shaken by this tragic tale, was unable to comprehend how a mother and son could
seen and in the distance, the Gulf
of Finland was visible. as St.
opportunity to catch a glimpse of
As our time
see a dove suspended in the cupola
been spent beautifying the city
centre of the
had religiously studied the Weather Network for weeks prior to departing and all signs had indicated balmy weather. Hou'ever, as minute snowflakes sporadically fell from the sky, realized my wardrobe was inappropriate. With chattering teeth and frigid hands, wandered through the manicured gardens of this grand
stood directly beneath the
the bus at
what little money she has in her homeland to stay with her son in feit
(Photo by Jennifer Ormston)
a popular tourist attraction on account of its unique architecture. Depending on what translation book you read, the church goes by different names including Church of the Redeemer, Resurrection Church and Church of the Bleeding Saviour.
The Church of our Saviour on the Spilled Blood
— SPOKE, October
Moviegoers can buy more popcorn thanks to lower SilverCity prices By JASON
Sept. 10. Sherbin said the prices will
remain where they are
reason to raise them.
be pleased to
that SilverCity’s ticket prices
success of the
Reducing the price of tickets from a high of $13.50 to $9.95 for
adult general admissions
Sherbin said although the imple-
mentation of the $9.95 admission
price has been attracting people,
as an exceptional value.
movie at SilverCity was weekend matinees were and weekday matinees
that lowering the price will
takes the guesswork out of going to
implemented all across Canada, which has been successful in other
The new admission
Programming idle some interested
innovative software ideas.'
a saleable app or
was a little expensive to begin with,” Todd said. “So lowering their prices is great, it will get more “It
September 23 October 22
You have been questioning your
be sure you're following path
look into other
the prices are sig-
You know what you want your
on the horizon. It won't be without cost to your social life but is well worth the extra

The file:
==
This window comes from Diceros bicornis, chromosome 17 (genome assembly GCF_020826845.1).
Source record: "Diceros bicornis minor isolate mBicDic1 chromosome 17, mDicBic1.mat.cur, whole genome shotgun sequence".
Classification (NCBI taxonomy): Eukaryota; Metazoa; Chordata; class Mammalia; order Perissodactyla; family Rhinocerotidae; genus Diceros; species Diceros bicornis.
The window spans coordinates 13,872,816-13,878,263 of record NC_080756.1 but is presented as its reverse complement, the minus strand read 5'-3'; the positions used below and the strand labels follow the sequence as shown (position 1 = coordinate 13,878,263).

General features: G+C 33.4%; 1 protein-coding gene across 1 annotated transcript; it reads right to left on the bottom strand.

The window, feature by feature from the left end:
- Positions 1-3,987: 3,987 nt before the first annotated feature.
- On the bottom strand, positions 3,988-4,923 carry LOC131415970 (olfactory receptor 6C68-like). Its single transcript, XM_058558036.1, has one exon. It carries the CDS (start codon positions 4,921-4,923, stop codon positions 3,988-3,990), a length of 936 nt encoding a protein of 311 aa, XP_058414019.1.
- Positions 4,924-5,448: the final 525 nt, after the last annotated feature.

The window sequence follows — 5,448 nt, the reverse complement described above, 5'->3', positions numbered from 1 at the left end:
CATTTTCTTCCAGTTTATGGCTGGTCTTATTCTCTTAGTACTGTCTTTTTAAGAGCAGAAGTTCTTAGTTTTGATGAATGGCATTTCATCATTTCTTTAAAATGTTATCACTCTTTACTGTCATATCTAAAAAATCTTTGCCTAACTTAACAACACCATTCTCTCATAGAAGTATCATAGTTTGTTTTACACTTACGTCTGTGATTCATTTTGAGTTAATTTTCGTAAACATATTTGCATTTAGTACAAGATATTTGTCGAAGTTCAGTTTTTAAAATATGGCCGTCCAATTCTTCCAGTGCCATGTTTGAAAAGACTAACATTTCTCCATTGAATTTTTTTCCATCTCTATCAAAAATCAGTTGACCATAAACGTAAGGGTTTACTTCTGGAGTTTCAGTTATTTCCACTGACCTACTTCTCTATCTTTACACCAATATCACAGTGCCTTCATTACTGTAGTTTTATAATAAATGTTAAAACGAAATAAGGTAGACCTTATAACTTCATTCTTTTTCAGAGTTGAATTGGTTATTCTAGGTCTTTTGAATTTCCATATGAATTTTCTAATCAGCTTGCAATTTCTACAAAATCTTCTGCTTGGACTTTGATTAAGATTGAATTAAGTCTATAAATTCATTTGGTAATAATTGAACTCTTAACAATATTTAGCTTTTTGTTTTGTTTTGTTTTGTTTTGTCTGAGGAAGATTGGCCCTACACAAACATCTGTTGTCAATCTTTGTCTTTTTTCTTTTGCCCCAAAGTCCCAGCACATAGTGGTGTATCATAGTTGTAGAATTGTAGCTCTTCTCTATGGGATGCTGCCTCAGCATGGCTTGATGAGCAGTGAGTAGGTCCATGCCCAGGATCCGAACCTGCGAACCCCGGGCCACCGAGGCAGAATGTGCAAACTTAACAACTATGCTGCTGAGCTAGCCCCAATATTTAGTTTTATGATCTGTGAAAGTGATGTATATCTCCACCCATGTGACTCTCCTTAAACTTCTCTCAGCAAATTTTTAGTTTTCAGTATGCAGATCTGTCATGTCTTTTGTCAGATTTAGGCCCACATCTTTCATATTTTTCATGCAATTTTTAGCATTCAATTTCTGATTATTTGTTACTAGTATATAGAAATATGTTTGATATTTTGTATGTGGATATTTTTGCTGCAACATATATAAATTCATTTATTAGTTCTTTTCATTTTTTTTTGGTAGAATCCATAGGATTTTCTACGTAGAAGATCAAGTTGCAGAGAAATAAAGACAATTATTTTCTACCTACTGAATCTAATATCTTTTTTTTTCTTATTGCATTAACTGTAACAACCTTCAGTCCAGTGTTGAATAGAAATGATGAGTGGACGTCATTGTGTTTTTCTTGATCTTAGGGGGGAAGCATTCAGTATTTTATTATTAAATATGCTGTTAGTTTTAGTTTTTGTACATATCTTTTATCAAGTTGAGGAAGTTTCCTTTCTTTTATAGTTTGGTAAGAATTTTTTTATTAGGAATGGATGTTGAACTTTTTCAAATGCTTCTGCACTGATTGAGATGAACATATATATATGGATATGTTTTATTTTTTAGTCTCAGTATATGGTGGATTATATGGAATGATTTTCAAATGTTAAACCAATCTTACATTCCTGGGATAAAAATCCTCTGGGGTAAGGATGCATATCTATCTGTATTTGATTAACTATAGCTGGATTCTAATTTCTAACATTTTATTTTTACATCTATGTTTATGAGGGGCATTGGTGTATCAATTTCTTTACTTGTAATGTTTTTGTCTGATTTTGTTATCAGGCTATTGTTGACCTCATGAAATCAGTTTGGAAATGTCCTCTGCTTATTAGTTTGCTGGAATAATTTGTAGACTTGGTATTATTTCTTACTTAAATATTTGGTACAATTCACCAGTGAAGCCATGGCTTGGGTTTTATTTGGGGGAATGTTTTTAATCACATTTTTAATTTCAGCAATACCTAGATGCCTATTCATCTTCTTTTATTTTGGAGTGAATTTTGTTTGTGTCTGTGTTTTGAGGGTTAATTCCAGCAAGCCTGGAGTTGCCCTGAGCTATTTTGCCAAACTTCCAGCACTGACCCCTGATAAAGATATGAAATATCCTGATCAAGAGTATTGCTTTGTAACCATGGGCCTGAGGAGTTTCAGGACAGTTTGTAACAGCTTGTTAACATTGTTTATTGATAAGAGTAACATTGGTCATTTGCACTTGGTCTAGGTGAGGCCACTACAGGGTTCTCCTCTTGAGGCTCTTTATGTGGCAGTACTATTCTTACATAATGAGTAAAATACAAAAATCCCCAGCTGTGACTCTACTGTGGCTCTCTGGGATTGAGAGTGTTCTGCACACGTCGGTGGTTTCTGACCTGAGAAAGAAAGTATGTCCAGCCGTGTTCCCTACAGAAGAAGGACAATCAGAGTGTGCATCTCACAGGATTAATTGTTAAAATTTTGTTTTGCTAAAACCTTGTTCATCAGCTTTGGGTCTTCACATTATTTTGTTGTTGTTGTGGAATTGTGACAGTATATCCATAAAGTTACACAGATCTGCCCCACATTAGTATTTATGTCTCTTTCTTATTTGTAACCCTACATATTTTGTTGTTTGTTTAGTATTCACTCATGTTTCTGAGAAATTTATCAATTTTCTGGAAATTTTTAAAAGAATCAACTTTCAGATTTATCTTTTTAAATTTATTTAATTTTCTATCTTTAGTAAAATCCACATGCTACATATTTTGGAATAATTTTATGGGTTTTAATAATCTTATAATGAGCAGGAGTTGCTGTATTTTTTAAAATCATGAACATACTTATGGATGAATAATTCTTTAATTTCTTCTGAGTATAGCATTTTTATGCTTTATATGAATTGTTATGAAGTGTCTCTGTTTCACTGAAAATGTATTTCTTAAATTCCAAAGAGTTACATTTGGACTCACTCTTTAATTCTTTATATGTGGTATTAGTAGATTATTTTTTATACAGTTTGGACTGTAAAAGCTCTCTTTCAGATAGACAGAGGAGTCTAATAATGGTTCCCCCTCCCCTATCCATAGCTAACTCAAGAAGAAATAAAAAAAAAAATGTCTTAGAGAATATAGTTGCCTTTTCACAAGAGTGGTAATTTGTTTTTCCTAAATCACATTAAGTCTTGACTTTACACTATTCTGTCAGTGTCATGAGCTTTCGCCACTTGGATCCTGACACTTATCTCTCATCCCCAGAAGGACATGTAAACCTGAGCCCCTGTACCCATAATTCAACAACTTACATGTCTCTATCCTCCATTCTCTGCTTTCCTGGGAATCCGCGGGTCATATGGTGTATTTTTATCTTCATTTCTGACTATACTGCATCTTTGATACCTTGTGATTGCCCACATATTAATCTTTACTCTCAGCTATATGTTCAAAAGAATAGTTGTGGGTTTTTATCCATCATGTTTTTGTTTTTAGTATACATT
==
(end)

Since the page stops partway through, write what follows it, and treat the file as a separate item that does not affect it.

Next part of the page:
James Hammond, a second-year
relations student, said she thinks ticket
be a little more sensitive to the people around you who may have good ideas as well.
towards reaching that goal.
on are controversial. Try
compensate for the lowered admission prices. The pricing of snacks, for example, is based on the price given by the suppliers. Megan Todd, a second-year pubgreat that
Hewitt said she goes to Cineplex
said he will
email@example.com No attachments please.
expressing your views
just like SilverCity,” Hewitt said.
look good on the resume.
an economically viable business. Share in equity. Worst case,
screen and the great sound there,
Sherbin said none of the other
because we don’t have that kind of finances while we’re going to school,” Hewitt said. “So when we
be able to evaluate the success of the new admission price once more
too high for students to go
According to Cineplex Odeon and Galaxy Cinema’s website, ticket prices are $8.95 for general admission and $6.50 for children and
However, he said
nificantly cheaper than SilverCity.
there haven’t been as
You have been in
seen in “the past three or four years.”
lowered their prices, she prefers to
September has been one of worst Septembers SilverCity has
interesting that SilverCity has
the movies,” Sherbin said. "It’s a
”1 think the pricing in SilverCity
the movies that
to theatres, they
go to Cineplex Odeon on Fairway Road.
$10.75 were $8.75.
be evaluated and decisions will
sion to a
Sherbin, manager of cor-
even though attract people
Prior to Sept. 10, general admis-
attempt by SilverCity to bring more people to their theatres.
Week of Oct.
broadcasting student, said although it’s
as time progresses, the
have been lowered.
until there is
iPV Horoscope *!§(
“cool” that SilverCity
/Sfj? Sagittarius November 22
You and your
“It’s a great place to watch a movie, the seats are great, the sound is great, the screens are
had complaints about; it was a pricey to watch a movie.”